"I am about 95 percent sure my FIBA career is over. I'll try not to share my experiences with anyone."

Duncan asserted this statement shortly after the Olympics ended. His frustration drew from foul trouble, as he was picking up fouls at a rate twice as fast as in the NBA. He sat out a large majority of the crucial game against Argentina, who would later go on to win the gold in 2004 Olympics in basketball. His teammate on the San Antonio Spurs, Manu Ginobili, led the team to victory.

On January 8, 2006, Duncan announced that he will not play for the United States Olympic team at the 2008 Olympic Games in Beijing.

Player Profile

Throughout his whole career, Duncan has been seen as one of the most complete, dominant and consistent players of the NBA, as having been both nominated for both the All-NBA and All-Defensive Teams in the last eleven consecutive years and being a perennial NBA MVP and NBA Defensive Player of the Year Award candidate. He is the only player in NBA history to earn both All-NBA and All-Defensive honors in each of his first 11 seasons.

With a double double career average, Tim Duncan is one of the most consistent players in the NBA, having been selected in all eleven years of his professional career for both the All-NBA and All-Defensive teams and for being a perennial Most Valuable Player and Defensive Player of the Year candidate. As one of the league's best interior defenders, he ranks constantly as one of the top scorers, rebounders, and shot blockers in the league. On offense, he regularly abuses opposing big men with his smooth footwork and his vast array of fake moves. He has a very complete offensive game, being seemingly able to score at will, both in the paint and from outside. His trademark off-the-glass bankshot is near-unguardable.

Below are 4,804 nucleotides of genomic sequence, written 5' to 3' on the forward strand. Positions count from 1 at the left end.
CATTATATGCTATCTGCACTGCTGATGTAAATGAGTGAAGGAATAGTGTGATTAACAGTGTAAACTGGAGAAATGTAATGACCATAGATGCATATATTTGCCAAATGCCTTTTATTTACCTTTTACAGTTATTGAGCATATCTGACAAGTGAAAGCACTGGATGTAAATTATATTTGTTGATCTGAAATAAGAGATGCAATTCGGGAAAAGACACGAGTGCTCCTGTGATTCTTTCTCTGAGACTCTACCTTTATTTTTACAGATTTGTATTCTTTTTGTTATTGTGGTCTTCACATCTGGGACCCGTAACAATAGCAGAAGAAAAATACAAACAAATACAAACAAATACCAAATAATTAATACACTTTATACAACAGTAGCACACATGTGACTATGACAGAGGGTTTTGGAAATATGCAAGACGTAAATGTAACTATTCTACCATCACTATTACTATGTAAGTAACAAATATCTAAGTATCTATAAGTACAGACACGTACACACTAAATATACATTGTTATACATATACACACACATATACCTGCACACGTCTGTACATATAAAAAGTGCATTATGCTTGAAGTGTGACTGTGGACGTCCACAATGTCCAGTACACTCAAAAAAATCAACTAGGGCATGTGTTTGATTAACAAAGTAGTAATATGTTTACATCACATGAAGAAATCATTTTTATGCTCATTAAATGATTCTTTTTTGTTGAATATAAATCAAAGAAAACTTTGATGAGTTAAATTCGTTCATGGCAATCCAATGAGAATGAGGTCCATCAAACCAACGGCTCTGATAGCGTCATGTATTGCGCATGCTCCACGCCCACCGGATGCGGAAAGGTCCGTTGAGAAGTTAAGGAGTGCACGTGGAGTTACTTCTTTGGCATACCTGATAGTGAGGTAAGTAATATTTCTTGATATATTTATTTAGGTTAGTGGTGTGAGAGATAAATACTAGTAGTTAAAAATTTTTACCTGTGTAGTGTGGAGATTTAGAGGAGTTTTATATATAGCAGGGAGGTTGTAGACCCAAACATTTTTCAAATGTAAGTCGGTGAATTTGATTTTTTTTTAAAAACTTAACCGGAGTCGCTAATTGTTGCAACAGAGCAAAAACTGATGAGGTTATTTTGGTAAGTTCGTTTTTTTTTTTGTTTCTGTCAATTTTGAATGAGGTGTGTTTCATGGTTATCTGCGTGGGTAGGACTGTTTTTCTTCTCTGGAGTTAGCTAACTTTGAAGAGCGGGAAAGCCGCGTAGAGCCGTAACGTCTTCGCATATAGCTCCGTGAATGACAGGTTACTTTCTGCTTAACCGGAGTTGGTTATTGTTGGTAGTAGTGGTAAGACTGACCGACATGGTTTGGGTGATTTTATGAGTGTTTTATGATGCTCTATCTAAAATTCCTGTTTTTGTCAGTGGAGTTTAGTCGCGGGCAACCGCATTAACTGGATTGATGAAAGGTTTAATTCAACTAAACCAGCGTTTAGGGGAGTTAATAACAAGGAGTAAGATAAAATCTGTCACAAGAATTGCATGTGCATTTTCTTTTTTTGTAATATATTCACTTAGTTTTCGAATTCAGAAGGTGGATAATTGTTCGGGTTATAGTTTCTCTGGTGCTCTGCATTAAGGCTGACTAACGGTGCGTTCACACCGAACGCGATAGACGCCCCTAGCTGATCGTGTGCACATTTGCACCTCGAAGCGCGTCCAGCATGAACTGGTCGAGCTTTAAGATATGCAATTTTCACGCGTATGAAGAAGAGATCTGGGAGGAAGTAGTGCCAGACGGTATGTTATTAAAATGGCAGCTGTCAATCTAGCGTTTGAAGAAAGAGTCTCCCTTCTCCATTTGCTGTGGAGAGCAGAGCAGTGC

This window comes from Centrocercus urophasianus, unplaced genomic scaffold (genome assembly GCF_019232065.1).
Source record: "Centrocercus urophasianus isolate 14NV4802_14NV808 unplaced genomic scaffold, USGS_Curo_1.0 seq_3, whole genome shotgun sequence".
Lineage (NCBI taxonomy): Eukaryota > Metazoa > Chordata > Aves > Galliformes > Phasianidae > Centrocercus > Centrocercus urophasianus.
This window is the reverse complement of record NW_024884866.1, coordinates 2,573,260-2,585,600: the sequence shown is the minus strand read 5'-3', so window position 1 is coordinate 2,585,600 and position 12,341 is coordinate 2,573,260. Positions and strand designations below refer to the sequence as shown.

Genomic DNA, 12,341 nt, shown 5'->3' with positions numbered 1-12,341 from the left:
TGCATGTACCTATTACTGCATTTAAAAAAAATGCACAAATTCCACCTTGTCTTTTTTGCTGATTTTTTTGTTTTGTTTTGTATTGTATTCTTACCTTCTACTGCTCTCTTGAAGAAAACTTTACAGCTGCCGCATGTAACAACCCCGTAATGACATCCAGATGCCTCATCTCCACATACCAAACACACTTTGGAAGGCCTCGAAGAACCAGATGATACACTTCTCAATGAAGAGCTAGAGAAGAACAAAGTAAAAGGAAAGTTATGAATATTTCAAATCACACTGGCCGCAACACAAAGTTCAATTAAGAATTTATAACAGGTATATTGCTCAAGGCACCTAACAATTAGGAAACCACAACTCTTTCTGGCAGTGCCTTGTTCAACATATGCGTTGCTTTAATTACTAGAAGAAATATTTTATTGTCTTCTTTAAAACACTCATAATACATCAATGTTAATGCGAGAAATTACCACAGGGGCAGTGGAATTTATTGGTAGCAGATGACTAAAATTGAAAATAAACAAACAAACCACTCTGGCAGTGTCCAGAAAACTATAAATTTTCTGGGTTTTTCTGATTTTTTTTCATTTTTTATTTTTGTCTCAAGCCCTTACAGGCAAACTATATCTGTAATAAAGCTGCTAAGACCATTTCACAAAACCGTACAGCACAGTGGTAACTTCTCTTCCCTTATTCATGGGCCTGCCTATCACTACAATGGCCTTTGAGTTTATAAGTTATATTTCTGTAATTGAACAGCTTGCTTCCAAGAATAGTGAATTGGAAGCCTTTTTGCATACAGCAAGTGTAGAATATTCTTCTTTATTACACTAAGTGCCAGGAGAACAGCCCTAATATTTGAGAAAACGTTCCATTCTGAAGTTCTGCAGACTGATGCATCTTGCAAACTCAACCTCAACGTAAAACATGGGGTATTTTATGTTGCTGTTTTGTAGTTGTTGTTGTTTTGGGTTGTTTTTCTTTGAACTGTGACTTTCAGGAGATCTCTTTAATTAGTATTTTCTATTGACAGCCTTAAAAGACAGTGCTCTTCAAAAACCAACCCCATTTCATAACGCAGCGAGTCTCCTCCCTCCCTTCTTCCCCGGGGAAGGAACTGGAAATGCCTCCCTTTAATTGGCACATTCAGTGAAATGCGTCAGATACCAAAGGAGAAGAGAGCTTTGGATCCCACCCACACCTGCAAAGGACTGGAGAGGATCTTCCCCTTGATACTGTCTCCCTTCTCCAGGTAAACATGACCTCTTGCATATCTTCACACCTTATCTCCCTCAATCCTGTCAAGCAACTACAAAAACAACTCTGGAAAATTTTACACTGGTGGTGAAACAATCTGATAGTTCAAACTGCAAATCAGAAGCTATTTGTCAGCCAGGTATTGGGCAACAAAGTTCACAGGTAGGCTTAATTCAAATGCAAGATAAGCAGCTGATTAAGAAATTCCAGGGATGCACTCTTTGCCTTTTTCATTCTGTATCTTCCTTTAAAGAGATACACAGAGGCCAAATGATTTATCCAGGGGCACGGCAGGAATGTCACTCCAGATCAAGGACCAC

Duncan is famous for his graceful finesse on the court and for his low key demeanor. Possessing a sound all-around game, he has been dubbed "The Big Fundamental" by fellow NBA player Shaquille O'Neal. He has also been called "Groundhog Day" by former basketball star and current NBA analyst for TNT Charles Barkley because of his ability to produce very consistently on a day-to-day basis. His signature offensive moves are his smooth footwork and his accurate bank shot.